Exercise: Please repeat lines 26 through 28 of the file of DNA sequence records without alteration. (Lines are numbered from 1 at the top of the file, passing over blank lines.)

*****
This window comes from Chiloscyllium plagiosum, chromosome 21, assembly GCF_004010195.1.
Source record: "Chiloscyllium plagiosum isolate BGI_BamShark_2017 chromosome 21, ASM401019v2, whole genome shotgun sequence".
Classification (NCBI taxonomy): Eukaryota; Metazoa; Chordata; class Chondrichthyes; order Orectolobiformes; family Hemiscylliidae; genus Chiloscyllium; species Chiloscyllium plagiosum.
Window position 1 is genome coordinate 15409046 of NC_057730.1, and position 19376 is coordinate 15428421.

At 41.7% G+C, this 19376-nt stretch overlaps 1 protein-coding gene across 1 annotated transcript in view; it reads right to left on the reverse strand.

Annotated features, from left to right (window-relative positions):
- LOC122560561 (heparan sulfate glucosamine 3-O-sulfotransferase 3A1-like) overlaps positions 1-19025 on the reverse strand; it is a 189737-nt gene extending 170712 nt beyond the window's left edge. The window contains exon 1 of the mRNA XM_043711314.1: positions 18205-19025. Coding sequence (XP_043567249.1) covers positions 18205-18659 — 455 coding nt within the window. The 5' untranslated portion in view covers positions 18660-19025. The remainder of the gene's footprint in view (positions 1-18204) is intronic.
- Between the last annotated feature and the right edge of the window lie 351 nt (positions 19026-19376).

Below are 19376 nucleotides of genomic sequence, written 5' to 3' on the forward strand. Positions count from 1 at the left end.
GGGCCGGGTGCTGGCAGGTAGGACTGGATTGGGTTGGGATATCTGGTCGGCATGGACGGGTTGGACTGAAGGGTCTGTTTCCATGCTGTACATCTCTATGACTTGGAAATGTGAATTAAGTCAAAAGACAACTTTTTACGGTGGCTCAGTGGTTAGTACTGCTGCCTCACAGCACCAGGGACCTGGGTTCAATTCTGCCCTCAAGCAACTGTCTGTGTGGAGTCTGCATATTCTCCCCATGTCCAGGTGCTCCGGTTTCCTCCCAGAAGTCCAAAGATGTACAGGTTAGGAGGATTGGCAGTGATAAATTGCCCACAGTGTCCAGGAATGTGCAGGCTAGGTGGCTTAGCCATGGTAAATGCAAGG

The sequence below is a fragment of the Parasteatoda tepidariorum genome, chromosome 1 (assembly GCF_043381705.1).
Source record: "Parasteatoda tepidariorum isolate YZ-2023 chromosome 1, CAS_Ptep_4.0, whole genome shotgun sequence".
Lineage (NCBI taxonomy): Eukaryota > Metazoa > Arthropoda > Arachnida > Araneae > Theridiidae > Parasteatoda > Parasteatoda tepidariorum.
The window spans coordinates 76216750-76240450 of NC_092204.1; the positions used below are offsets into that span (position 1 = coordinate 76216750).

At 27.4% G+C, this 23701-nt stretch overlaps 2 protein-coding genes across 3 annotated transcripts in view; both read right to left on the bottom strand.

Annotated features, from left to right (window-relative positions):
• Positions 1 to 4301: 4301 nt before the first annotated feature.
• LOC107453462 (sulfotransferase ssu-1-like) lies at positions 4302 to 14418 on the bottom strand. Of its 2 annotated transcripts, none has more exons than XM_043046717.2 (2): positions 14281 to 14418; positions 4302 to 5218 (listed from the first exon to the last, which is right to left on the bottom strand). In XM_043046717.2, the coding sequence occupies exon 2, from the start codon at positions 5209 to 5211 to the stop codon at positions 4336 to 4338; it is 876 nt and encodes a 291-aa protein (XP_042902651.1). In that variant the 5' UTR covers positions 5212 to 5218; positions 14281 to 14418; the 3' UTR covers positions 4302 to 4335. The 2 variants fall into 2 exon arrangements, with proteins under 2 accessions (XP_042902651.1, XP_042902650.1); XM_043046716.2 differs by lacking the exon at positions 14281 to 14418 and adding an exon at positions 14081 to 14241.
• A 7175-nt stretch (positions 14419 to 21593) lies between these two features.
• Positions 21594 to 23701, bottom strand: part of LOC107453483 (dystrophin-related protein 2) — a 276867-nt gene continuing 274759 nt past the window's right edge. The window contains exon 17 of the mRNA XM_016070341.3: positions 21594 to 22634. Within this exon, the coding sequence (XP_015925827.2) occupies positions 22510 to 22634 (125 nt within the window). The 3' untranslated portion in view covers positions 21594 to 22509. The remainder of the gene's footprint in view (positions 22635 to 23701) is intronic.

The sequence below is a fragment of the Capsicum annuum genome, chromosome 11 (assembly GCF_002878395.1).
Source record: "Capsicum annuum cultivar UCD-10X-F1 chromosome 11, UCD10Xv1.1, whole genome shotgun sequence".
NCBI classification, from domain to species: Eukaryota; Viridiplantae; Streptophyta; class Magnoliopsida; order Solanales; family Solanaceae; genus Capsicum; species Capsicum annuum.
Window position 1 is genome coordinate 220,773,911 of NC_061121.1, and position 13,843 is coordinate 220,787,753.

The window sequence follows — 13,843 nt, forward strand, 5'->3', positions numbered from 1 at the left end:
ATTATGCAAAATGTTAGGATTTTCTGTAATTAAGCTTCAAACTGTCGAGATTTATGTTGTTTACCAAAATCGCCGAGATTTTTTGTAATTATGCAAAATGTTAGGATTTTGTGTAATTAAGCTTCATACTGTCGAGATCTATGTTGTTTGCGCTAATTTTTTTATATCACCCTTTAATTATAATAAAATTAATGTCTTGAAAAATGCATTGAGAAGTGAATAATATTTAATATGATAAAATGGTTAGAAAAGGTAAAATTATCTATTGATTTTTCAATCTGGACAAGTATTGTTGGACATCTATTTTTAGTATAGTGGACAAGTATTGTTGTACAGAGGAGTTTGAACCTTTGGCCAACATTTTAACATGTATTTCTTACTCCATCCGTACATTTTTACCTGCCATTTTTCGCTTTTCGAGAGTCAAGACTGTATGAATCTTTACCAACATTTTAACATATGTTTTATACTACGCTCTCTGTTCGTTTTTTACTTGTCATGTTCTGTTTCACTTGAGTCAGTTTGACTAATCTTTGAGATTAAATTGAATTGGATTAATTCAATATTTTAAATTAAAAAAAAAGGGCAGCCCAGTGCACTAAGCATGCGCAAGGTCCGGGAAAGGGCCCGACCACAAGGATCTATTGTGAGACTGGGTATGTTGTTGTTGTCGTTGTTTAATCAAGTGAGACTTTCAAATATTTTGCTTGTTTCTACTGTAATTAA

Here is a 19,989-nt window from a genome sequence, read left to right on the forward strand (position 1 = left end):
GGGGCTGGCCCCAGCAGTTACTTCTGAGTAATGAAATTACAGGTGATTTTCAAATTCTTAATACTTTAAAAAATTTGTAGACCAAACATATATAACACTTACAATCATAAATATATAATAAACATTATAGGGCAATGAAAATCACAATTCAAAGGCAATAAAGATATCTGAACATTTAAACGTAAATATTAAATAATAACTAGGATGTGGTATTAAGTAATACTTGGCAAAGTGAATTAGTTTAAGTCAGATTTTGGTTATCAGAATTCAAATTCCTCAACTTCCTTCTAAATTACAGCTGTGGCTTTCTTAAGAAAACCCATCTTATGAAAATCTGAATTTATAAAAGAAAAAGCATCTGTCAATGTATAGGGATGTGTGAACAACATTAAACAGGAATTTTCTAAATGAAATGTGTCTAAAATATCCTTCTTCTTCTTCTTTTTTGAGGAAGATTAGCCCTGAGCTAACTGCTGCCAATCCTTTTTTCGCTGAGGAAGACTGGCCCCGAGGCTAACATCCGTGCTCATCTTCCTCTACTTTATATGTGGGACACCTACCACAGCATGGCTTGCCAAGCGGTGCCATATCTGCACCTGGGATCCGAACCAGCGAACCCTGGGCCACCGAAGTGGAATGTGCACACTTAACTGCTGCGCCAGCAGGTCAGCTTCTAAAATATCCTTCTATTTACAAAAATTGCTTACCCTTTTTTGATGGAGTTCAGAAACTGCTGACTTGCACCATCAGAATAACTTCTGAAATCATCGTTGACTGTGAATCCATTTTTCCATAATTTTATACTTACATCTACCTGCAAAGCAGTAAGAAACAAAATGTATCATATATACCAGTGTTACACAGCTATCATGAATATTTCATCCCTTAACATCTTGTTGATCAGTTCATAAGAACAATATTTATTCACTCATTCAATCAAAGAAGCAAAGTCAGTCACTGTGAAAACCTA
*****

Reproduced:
ATTATGCAAAATGTTAGGATTTTCTGTAATTAAGCTTCAAACTGTCGAGATTTATGTTGTTTACCAAAATCGCCGAGATTTTTTGTAATTATGCAAAATGTTAGGATTTTGTGTAATTAAGCTTCATACTGTCGAGATCTATGTTGTTTGCGCTAATTTTTTTATATCACCCTTTAATTATAATAAAATTAATGTCTTGAAAAATGCATTGAGAAGTGAATAATATTTAATATGATAAAATGGTTAGAAAAGGTAAAATTATCTATTGATTTTTCAATCTGGACAAGTATTGTTGGACATCTATTTTTAGTATAGTGGACAAGTATTGTTGTACAGAGGAGTTTGAACCTTTGGCCAACATTTTAACATGTATTTCTTACTCCATCCGTACATTTTTACCTGCCATTTTTCGCTTTTCGAGAGTCAAGACTGTATGAATCTTTACCAACATTTTAACATATGTTTTATACTACGCTCTCTGTTCGTTTTTTACTTGTCATGTTCTGTTTCACTTGAGTCAGTTTGACTAATCTTTGAGATTAAATTGAATTGGATTAATTCAATATTTTAAATTAAAAAAAAAGGGCAGCCCAGTGCACTAAGCATGCGCAAGGTCCGGGAAAGGGCCCGACCACAAGGATCTATTGTGAGACTGGGTATGTTGTTGTTGTCGTTGTTTAATCAAGTGAGACTTTCAAATATTTTGCTTGTTTCTACTGTAATTAA

Here is a 19,989-nt window from a genome sequence, read left to right on the forward strand (position 1 = left end):
GGGGCTGGCCCCAGCAGTTACTTCTGAGTAATGAAATTACAGGTGATTTTCAAATTCTTAATACTTTAAAAAATTTGTAGACCAAACATATATAACACTTACAATCATAAATATATAATAAACATTATAGGGCAATGAAAATCACAATTCAAAGGCAATAAAGATATCTGAACATTTAAACGTAAATATTAAATAATAACTAGGATGTGGTATTAAGTAATACTTGGCAAAGTGAATTAGTTTAAGTCAGATTTTGGTTATCAGAATTCAAATTCCTCAACTTCCTTCTAAATTACAGCTGTGGCTTTCTTAAGAAAACCCATCTTATGAAAATCTGAATTTATAAAAGAAAAAGCATCTGTCAATGTATAGGGATGTGTGAACAACATTAAACAGGAATTTTCTAAATGAAATGTGTCTAAAATATCCTTCTTCTTCTTCTTTTTTGAGGAAGATTAGCCCTGAGCTAACTGCTGCCAATCCTTTTTTCGCTGAGGAAGACTGGCCCCGAGGCTAACATCCGTGCTCATCTTCCTCTACTTTATATGTGGGACACCTACCACAGCATGGCTTGCCAAGCGGTGCCATATCTGCACCTGGGATCCGAACCAGCGAACCCTGGGCCACCGAAGTGGAATGTGCACACTTAACTGCTGCGCCAGCAGGTCAGCTTCTAAAATATCCTTCTATTTACAAAAATTGCTTACCCTTTTTTGATGGAGTTCAGAAACTGCTGACTTGCACCATCAGAATAACTTCTGAAATCATCGTTGACTGTGAATCCATTTTTCCATAATTTTATACTTACATCTACCTGCAAAGCAGTAAGAAACAAAATGTATCATATATACCAGTGTTACACAGCTATCATGAATATTTCATCCCTTAACATCTTGTTGATCAGTTCATAAGAACAATATTTATTCACTCATTCAATCAAAGAAGCAAAGTCAGTCACTGTGAAAACCTA